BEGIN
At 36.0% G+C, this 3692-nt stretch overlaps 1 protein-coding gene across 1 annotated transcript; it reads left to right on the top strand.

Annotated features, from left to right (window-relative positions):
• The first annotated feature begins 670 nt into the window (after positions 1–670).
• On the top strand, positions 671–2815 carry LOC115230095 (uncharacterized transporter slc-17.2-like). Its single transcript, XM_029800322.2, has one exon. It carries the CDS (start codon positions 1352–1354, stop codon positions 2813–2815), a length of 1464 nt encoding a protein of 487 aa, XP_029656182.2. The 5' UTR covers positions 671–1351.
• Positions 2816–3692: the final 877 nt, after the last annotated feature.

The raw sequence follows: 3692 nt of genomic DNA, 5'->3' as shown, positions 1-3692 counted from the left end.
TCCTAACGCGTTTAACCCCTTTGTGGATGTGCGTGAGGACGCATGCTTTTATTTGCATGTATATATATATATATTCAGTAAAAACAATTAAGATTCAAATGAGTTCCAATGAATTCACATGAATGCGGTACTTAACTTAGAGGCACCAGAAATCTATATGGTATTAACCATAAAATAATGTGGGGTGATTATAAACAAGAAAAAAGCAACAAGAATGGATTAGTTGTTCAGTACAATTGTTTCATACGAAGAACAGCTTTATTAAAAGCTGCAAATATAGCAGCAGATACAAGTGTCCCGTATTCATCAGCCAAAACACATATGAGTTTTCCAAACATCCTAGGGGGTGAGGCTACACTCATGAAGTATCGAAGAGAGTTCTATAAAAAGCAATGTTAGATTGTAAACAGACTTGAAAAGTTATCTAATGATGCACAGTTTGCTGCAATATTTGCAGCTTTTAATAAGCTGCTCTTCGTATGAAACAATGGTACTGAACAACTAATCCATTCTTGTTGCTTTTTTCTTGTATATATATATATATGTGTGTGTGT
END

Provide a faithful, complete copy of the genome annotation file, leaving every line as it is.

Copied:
At 36.0% G+C, this 3692-nt stretch overlaps 1 protein-coding gene across 1 annotated transcript; it reads left to right on the top strand.

Annotated features, from left to right (window-relative positions):
• The first annotated feature begins 670 nt into the window (after positions 1–670).
• On the top strand, positions 671–2815 carry LOC115230095 (uncharacterized transporter slc-17.2-like). Its single transcript, XM_029800322.2, has one exon. It carries the CDS (start codon positions 1352–1354, stop codon positions 2813–2815), a length of 1464 nt encoding a protein of 487 aa, XP_029656182.2. The 5' UTR covers positions 671–1351.
• Positions 2816–3692: the final 877 nt, after the last annotated feature.

The raw sequence follows: 3692 nt of genomic DNA, 5'->3' as shown, positions 1-3692 counted from the left end.
TCCTAACGCGTTTAACCCCTTTGTGGATGTGCGTGAGGACGCATGCTTTTATTTGCATGTATATATATATATATTCAGTAAAAACAATTAAGATTCAAATGAGTTCCAATGAATTCACATGAATGCGGTACTTAACTTAGAGGCACCAGAAATCTATATGGTATTAACCATAAAATAATGTGGGGTGATTATAAACAAGAAAAAAGCAACAAGAATGGATTAGTTGTTCAGTACAATTGTTTCATACGAAGAACAGCTTTATTAAAAGCTGCAAATATAGCAGCAGATACAAGTGTCCCGTATTCATCAGCCAAAACACATATGAGTTTTCCAAACATCCTAGGGGGTGAGGCTACACTCATGAAGTATCGAAGAGAGTTCTATAAAAAGCAATGTTAGATTGTAAACAGACTTGAAAAGTTATCTAATGATGCACAGTTTGCTGCAATATTTGCAGCTTTTAATAAGCTGCTCTTCGTATGAAACAATGGTACTGAACAACTAATCCATTCTTGTTGCTTTTTTCTTGTATATATATATATATGTGTGTGTGT